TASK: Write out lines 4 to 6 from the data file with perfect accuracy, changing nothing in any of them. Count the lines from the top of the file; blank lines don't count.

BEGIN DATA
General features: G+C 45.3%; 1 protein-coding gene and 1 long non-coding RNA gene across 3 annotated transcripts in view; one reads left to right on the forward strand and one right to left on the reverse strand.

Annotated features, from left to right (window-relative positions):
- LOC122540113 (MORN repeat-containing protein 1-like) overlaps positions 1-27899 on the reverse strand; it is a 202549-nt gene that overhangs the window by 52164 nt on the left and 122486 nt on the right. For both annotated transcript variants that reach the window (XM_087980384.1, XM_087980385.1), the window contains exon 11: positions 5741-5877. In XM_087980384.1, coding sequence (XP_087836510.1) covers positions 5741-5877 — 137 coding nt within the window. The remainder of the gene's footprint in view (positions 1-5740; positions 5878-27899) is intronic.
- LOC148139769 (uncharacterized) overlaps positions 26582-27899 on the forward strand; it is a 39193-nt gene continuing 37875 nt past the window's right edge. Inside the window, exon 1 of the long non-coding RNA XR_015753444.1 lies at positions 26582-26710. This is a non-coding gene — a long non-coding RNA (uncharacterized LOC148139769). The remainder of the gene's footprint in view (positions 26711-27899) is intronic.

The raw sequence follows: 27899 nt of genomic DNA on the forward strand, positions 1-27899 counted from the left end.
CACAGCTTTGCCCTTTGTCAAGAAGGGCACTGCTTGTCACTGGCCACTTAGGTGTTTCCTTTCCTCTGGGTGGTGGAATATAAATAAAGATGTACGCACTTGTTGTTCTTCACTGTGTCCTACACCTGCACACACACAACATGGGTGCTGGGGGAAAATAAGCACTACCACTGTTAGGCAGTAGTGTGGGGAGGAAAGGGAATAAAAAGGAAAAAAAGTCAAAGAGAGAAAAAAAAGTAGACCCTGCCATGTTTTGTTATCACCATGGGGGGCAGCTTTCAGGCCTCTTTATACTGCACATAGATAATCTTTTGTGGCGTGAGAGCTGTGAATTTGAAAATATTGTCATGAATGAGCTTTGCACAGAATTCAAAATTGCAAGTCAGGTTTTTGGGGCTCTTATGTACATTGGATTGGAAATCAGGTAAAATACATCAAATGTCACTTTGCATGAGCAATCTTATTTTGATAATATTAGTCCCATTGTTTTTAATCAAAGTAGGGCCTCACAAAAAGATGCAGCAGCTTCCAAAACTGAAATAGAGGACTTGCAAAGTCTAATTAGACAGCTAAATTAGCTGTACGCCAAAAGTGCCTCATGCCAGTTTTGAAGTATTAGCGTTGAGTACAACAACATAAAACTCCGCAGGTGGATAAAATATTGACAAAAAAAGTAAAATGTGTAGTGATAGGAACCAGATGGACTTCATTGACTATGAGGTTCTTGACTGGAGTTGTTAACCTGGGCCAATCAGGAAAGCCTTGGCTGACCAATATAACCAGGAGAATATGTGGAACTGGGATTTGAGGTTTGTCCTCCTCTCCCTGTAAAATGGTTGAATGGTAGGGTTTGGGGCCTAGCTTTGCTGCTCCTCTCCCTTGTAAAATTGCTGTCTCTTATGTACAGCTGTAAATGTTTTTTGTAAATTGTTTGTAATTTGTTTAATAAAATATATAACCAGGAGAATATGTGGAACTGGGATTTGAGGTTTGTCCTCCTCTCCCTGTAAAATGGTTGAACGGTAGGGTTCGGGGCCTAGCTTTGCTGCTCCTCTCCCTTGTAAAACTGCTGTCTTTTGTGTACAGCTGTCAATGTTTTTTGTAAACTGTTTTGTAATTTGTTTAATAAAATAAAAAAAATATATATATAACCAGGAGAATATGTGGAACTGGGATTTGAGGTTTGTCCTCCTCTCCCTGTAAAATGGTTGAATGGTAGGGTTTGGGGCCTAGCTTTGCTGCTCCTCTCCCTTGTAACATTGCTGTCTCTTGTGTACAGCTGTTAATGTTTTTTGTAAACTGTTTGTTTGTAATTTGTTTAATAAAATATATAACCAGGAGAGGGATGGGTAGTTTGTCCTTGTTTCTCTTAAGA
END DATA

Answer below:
- LOC148139769 (uncharacterized) overlaps positions 26582-27899 on the forward strand; it is a 39193-nt gene continuing 37875 nt past the window's right edge. Inside the window, exon 1 of the long non-coding RNA XR_015753444.1 lies at positions 26582-26710. This is a non-coding gene — a long non-coding RNA (uncharacterized LOC148139769). The remainder of the gene's footprint in view (positions 26711-27899) is intronic.

The raw sequence follows: 27899 nt of genomic DNA on the forward strand, positions 1-27899 counted from the left end.
CACAGCTTTGCCCTTTGTCAAGAAGGGCACTGCTTGTCACTGGCCACTTAGGTGTTTCCTTTCCTCTGGGTGGTGGAATATAAATAAAGATGTACGCACTTGTTGTTCTTCACTGTGTCCTACACCTGCACACACACAACATGGGTGCTGGGGGAAAATAAGCACTACCACTGTTAGGCAGTAGTGTGGGGAGGAAAGGGAATAAAAAGGAAAAAAAGTCAAAGAGAGAAAAAAAAGTAGACCCTGCCATGTTTTGTTATCACCATGGGGGGCAGCTTTCAGGCCTCTTTATACTGCACATAGATAATCTTTTGTGGCGTGAGAGCTGTGAATTTGAAAATATTGTCATGAATGAGCTTTGCACAGAATTCAAAATTGCAAGTCAGGTTTTTGGGGCTCTTATGTACATTGGATTGGAAATCAGGTAAAATACATCAAATGTCACTTTGCATGAGCAATCTTATTTTGATAATATTAGTCCCATTGTTTTTAATCAAAGTAGGGCCTCACAAAAAGATGCAGCAGCTTCCAAAACTGAAATAGAGGACTTGCAAAGTCTAATTAGACAGCTAAATTAGCTGTACGCCAAAAGTGCCTCATGCCAGTTTTGAAGTATTAGCGTTGAGTACAACAACATAAAACTCCGCAGGTGGATAAAATATTGACAAAAAAAGTAAAATGTGTAGTGATAGGAACCAGATGGACTTCATTGACTATGAGGTTCTTGACTGGAGTTGTTAACCTGGGCCAATCAGGAAAGCCTTGGCTGACCAATATAACCAGGAGAATATGTGGAACTGGGATTTGAGGTTTGTCCTCCTCTCCCTGTAAAATGGTTGAATGGTAGGGTTTGGGGCCTAGCTTTGCTGCTCCTCTCCCTTGTAAAATTGCTGTCTCTTATGTACAGCTGTAAATGTTTTTTGTAAATTGTTTGTAATTTGTTTAATAAAATATATAACCAGGAGAATATGTGGAACTGGGATTTGAGGTTTGTCCTCCTCTCCCTGTAAAATGGTTGAACGGTAGGGTTCGGGGCCTAGCTTTGCTGCTCCTCTCCCTTGTAAAACTGCTGTCTTTTGTGTACAGCTGTCAATGTTTTTTGTAAACTGTTTTGTAATTTGTTTAATAAAATAAAAAAAATATATATATAACCAGGAGAATATGTGGAACTGGGATTTGAGGTTTGTCCTCCTCTCCCTGTAAAATGGTTGAATGGTAGGGTTTGGGGCCTAGCTTTGCTGCTCCTCTCCCTTGTAACATTGCTGTCTCTTGTGTACAGCTGTTAATGTTTTTTGTAAACTGTTTGTTTGTAATTTGTTTAATAAAATATATAACCAGGAGAGGGATGGGTAGTTTGTCCTTGTTTCTCTTAAGA